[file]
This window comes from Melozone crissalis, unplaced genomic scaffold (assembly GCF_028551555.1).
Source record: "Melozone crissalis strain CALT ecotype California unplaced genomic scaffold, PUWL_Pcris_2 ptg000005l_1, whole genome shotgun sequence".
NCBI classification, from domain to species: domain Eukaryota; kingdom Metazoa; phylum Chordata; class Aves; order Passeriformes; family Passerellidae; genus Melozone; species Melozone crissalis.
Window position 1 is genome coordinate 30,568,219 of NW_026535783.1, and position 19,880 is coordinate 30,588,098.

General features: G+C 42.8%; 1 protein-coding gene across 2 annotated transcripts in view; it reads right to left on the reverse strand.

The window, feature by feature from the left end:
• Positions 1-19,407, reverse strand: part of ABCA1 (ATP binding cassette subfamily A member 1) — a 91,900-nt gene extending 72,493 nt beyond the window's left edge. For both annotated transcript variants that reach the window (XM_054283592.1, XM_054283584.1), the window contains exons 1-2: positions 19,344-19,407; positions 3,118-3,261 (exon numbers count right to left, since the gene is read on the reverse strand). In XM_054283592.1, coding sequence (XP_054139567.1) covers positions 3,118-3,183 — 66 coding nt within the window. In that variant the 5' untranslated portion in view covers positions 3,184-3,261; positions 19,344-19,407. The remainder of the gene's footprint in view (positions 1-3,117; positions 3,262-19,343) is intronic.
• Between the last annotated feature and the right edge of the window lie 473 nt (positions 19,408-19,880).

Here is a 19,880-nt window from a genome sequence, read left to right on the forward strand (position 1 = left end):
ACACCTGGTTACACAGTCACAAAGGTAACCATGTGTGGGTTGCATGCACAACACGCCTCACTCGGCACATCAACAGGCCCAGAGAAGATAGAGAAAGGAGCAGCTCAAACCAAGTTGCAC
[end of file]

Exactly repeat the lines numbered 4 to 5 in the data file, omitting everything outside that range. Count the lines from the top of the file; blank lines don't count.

Window position 1 is genome coordinate 30,568,219 of NW_026535783.1, and position 19,880 is coordinate 30,588,098.

General features: G+C 42.8%; 1 protein-coding gene across 2 annotated transcripts in view; it reads right to left on the reverse strand.